Jacob A. Riis (18491914). The Battle with the Slum. 1902.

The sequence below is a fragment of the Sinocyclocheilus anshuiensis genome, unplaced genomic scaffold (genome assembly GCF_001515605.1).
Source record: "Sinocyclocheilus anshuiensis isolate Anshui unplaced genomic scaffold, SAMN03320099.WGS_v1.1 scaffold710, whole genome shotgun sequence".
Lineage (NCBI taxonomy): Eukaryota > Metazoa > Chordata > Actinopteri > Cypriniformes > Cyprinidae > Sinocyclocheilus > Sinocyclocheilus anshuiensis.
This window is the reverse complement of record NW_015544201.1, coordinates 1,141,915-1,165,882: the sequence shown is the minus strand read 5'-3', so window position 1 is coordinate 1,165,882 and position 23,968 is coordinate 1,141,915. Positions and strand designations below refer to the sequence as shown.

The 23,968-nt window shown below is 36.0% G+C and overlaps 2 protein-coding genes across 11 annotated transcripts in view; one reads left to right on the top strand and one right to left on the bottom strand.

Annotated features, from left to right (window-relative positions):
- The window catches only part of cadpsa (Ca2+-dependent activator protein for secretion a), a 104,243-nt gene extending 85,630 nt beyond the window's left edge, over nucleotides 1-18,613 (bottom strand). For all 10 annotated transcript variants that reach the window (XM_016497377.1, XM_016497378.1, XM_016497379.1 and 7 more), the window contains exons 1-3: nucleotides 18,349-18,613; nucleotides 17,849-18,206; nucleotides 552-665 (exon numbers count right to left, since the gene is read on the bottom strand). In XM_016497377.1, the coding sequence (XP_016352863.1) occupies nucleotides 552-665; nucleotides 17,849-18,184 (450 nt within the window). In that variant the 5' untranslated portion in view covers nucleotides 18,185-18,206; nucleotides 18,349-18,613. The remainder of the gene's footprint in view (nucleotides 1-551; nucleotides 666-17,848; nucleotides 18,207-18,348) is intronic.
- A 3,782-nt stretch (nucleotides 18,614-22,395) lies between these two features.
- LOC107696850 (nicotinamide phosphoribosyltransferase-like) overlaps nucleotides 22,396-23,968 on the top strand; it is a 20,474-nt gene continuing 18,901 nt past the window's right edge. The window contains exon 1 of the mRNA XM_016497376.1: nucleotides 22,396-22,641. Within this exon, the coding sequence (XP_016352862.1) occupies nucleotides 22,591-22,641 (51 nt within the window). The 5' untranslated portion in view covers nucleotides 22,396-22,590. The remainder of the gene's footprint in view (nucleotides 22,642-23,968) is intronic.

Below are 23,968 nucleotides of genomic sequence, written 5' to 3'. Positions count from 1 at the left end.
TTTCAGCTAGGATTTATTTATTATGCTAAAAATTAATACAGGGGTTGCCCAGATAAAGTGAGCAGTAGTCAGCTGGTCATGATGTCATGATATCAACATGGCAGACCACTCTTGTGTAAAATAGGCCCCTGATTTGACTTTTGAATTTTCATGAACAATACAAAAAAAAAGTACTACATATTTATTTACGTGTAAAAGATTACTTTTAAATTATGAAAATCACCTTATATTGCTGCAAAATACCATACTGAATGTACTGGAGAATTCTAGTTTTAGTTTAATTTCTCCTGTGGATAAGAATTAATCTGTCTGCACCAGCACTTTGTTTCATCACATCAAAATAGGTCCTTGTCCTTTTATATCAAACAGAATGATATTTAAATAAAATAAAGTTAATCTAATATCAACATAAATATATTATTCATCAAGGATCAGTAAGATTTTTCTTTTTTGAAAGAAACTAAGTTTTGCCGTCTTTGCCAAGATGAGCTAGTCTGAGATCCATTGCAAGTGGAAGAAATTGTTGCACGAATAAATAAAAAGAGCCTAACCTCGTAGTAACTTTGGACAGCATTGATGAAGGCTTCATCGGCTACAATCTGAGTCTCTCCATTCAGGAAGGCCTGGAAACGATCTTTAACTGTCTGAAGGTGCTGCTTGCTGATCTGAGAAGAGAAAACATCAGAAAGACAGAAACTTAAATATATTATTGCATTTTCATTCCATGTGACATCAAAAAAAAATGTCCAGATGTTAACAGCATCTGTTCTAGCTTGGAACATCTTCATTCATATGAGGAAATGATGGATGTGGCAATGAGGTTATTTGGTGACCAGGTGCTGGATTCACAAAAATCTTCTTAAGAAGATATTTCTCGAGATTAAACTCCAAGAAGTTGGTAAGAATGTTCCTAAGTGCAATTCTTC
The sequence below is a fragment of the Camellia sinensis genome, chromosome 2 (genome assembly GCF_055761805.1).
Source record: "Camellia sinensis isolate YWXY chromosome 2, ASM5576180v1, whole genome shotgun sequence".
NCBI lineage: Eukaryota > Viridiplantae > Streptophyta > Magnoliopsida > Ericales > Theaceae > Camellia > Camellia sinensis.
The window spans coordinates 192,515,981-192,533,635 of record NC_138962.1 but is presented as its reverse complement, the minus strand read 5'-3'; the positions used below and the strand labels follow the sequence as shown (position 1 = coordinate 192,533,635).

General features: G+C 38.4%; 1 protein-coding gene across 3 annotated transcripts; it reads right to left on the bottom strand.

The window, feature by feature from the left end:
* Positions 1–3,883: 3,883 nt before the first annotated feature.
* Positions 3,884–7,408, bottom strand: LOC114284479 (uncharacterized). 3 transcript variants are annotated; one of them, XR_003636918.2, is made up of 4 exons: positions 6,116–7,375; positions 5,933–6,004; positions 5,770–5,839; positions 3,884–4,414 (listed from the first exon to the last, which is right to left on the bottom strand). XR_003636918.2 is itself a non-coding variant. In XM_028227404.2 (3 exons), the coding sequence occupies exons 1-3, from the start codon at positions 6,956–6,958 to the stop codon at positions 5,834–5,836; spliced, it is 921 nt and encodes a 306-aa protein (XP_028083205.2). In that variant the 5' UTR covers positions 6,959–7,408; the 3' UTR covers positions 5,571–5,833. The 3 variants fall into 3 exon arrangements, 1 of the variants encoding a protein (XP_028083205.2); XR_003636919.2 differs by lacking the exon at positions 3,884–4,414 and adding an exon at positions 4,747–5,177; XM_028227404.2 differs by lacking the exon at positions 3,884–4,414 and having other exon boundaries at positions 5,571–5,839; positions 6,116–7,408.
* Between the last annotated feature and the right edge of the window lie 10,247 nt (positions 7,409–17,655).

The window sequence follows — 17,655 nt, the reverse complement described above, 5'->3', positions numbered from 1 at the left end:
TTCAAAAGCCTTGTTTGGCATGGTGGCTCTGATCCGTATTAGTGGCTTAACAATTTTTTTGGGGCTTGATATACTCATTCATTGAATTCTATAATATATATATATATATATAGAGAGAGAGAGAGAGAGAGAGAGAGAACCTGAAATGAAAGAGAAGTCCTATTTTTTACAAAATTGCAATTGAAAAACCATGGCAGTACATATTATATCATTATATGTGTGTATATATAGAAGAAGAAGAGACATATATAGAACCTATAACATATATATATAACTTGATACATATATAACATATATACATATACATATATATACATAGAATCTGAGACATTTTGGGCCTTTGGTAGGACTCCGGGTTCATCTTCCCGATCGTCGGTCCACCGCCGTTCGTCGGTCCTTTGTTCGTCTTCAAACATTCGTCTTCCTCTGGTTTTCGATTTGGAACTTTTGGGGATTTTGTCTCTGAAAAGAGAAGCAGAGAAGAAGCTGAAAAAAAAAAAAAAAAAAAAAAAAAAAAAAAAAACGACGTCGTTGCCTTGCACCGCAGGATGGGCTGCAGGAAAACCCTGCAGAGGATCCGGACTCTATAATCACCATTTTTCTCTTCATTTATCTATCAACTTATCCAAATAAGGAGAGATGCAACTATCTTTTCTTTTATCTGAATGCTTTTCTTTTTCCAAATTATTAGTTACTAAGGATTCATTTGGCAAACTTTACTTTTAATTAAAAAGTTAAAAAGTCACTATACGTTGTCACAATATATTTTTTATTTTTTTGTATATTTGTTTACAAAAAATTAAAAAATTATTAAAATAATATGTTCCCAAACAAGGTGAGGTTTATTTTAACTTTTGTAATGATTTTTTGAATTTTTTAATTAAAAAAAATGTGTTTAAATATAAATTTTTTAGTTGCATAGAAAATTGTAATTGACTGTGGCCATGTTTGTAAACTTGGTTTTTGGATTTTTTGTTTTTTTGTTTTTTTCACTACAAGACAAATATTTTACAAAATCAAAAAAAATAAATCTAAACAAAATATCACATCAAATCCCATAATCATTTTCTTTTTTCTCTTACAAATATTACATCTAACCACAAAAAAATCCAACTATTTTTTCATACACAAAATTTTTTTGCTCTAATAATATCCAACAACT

were Astor leasehold property, and I had seen them built upon the improved plan of 1879, with air shafts and all that. There had not been water in the tenements for a month then, we were told by the one tenant who spoke English that could be understood. The cold snap had locked the pipes. Fitly enough, the lessee was an undertaker, an Italian himself, who combined with his business of housing his people above and below the ground also that of the padrone, to let no profit slip. He had not taken the trouble to make many or recent repairs. The buildings had made a fair start; they promised well. But the promise had not been kept. In their premature decay they were distinctly as bad as the worst. I had the curiosity to seek out the agent, the middleman, and ask him why they were so. He shrugged his shoulders. With such tenants nothing could be done, he said. I have always held that Italians are most manageable, and that, with all the surface indications to the contrary, they are really inclined to cleanliness, if cause can be shown, and I told him so. He changed the subject diplomatically. No doubt it was with him simply a question of the rent. They might crowd and carry on as they pleased, once that was paid; and they did. It used to be the joke of Elizabeth Street that when the midnight police came, the tenants would keep them waiting outside, pretending to search for the key, until the surplus population